Back when I lived in Wisconsin, one of my closest friends was the physical education teacher at the school I worked at. At some point during our friendship he invited me to play “disc-golf” with him one day after school. At the time I had absolutely no clue what he was asking me to do and honestly thought he was making up words. Turns out, disc-golf is an emerging recreational activity that is popular in urban natural areas such as city parks. Disc-golf is similar to traditional golf but instead of hitting a golf ball into a hole, you throw a frisbee into a chain basket that is raised above the ground. Like traditional golf courses, disc-golf courses will contain obstacles such as water features, trees, shrubs, etc. In 2011 there were almost 3,000 disc golf courses in the USA (including at least one disc-golf course in Wisconsin!); up from 300 in the later 1980s. I was actually pretty terrible at disc-golf the one time that I played and most of my throws resulted in the Frisbee being stuck in the trees.
Anyway, back to the research part of this post…emerging recreational activities, like disc-golf, are particularly challenging for managers to deal with. Managers often have to make decisions about how to manage new activities without much information about the social and ecological components of the activity. Therefore, emerging recreational activities can be really interesting topics of study in the field of recreation research. Back in 2013, Yu-Fai Leung and some of his graduate students decided to examine the social and ecological aspects of managing disc-golf activities. They were interested in answering three questions: (1) How does the public perceive disc-golf as a recreational activity? (2) Is there evidence that disc-golf has environmental impacts? and (3) How can this information be used to inform the management of disc-golf?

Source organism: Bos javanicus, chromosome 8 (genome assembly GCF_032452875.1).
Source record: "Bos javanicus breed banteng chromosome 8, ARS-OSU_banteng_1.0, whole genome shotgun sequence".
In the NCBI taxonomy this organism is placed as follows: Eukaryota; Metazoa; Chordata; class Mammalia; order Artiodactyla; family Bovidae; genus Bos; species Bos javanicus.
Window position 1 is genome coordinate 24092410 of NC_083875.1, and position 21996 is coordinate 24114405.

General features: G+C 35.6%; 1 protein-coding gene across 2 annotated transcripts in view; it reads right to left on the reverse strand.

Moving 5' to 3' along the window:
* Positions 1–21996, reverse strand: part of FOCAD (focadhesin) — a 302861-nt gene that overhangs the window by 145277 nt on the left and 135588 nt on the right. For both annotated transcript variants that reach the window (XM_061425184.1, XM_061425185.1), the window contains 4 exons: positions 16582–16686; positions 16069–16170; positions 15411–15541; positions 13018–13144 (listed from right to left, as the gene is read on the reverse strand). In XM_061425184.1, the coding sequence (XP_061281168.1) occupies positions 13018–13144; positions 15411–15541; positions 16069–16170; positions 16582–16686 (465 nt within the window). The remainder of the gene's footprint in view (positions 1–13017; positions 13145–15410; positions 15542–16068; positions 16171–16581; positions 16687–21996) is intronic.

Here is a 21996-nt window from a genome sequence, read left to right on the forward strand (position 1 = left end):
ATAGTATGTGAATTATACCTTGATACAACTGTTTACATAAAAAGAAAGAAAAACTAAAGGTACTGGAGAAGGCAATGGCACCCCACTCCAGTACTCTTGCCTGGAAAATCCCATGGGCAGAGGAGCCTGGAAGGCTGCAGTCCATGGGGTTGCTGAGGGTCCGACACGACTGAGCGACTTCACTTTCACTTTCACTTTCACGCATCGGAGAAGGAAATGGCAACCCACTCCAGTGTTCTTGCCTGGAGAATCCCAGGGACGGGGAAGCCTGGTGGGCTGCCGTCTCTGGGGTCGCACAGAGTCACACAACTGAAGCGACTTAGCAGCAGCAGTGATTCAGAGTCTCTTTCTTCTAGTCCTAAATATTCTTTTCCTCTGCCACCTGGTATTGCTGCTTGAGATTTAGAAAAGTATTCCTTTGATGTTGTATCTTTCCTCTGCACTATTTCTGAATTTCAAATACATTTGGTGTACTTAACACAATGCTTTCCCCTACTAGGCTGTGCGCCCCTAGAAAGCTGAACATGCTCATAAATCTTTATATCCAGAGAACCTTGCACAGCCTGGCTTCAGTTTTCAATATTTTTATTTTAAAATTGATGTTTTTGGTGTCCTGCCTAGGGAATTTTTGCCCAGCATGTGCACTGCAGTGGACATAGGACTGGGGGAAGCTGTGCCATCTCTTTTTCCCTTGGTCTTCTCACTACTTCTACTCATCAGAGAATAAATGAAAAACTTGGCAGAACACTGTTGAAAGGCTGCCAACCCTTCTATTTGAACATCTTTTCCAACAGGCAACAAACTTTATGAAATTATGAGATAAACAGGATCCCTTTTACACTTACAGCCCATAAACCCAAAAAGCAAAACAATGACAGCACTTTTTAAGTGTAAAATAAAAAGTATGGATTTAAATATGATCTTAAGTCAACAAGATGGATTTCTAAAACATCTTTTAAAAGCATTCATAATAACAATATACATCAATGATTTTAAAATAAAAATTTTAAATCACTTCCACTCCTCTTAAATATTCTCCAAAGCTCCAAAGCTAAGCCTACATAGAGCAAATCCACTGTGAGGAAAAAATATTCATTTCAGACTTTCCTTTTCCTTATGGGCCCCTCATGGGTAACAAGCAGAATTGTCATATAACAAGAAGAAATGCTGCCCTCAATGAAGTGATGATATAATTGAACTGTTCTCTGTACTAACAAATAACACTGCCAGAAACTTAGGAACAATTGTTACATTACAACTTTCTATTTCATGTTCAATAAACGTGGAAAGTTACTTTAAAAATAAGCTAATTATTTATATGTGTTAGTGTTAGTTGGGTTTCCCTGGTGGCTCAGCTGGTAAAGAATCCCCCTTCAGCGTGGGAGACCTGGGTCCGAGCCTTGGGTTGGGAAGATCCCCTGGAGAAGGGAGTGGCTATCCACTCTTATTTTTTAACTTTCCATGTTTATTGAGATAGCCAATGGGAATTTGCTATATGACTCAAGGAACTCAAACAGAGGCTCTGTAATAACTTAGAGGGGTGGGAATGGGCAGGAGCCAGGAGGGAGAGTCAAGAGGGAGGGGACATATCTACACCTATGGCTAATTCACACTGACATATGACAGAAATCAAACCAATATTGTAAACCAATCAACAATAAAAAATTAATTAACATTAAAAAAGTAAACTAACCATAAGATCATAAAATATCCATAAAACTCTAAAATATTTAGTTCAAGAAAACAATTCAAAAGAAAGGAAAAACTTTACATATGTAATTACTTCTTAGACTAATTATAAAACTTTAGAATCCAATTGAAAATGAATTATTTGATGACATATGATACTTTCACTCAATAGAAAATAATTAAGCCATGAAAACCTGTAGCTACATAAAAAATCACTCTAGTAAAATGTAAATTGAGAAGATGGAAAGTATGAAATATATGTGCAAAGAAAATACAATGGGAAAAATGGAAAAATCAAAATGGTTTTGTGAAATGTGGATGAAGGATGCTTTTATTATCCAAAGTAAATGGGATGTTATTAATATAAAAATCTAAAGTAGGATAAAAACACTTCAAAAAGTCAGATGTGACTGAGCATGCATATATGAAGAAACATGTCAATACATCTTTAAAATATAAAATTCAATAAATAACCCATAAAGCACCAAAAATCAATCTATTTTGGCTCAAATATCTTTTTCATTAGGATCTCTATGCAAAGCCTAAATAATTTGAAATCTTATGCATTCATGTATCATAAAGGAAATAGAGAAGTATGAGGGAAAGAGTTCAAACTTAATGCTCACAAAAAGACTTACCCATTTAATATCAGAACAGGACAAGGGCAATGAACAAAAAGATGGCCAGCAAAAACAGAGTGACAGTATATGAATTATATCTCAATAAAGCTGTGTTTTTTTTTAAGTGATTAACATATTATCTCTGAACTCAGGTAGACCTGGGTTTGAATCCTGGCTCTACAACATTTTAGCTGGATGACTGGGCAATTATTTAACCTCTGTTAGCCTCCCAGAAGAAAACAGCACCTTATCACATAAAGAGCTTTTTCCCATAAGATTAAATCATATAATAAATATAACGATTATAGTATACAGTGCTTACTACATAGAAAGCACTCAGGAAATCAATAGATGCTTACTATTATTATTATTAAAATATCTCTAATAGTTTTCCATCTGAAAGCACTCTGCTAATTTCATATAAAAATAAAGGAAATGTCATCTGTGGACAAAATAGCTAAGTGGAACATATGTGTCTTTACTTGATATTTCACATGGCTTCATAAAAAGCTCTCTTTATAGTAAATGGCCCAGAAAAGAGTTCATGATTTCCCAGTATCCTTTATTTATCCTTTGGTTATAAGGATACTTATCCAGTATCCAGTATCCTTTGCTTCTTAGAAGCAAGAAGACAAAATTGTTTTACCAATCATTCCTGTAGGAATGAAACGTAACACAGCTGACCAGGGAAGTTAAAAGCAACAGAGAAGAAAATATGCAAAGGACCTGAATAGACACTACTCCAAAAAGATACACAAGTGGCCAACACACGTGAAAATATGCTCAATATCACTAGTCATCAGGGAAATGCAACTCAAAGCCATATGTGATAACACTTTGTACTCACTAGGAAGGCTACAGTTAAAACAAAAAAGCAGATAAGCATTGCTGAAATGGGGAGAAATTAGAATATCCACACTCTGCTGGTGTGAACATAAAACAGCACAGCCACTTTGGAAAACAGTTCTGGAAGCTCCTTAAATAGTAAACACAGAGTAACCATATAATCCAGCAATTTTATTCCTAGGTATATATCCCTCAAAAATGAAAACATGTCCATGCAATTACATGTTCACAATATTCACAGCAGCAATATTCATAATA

Tossing a shot into the bucket on the disc golf course at Black Butte Lake, California
Have you ever posted photos from a vacation to Flickr? Did you happen to geotag your photos? If so, then your vacation photos may have been part of a study that was recently published in Scientific Reports (an open access journal from the publishers of Nature). Recreation researchers have begun to explore the use of social media as a way to remotely gather information about recreation users. Wood et al. data mined Flickr’s collection of geotagged photos to see if they could use social media resources to quantify use levels for nature-based tourism and recreation destinations across the world.
Where in the world is Ashley D’Antonio? (I don’t think I have ever geotagged a photo…)
Sadly, it was not my research that was featured by National Geographic. As Dave recently found out, one of the benefits – or possibly curses depending on your perspective – of studying charismatic megafauna (particularly a species that is threatened by climate change) is that people actually pay attention to your research. A couple of weeks ago, while I was all excited about my lab’s work being published in Frontiers in Ecology and the Environmental, Dave had to “one-up” me.
Dave’s Nightmare (from PhD Comics)
My semester ended the first week of May. For many students, the end of a semester signals the beginning of summer and a time of relaxation. For myself and Dave the end of the semester signals one of the busiest times of the year for both of us – the field season. Dave’s field work is a bit more intense than mine. As mentioned in previous posts, he spends his field seasons in a remote arctic field camp on the Hudson Bay studying various aspects of the ecosystem. Every year Dave leaves at the end of May and returns to Utah towards the end of August. Weekly, brief satellite phone calls are our only means of communication. Meanwhile, while Dave is trying to keep from getting eaten by a polar bear and/or swarms of mosquito, I spend chunks of my summer doing field work in whatever national park or protected area I have a project. This year, starting around July 1, I will be alternating my time between home in Logan and Grand Teton National Park. I will be trying to not get eaten by a grizzly bear, gored by a moose, or driven insane by summer park visitors.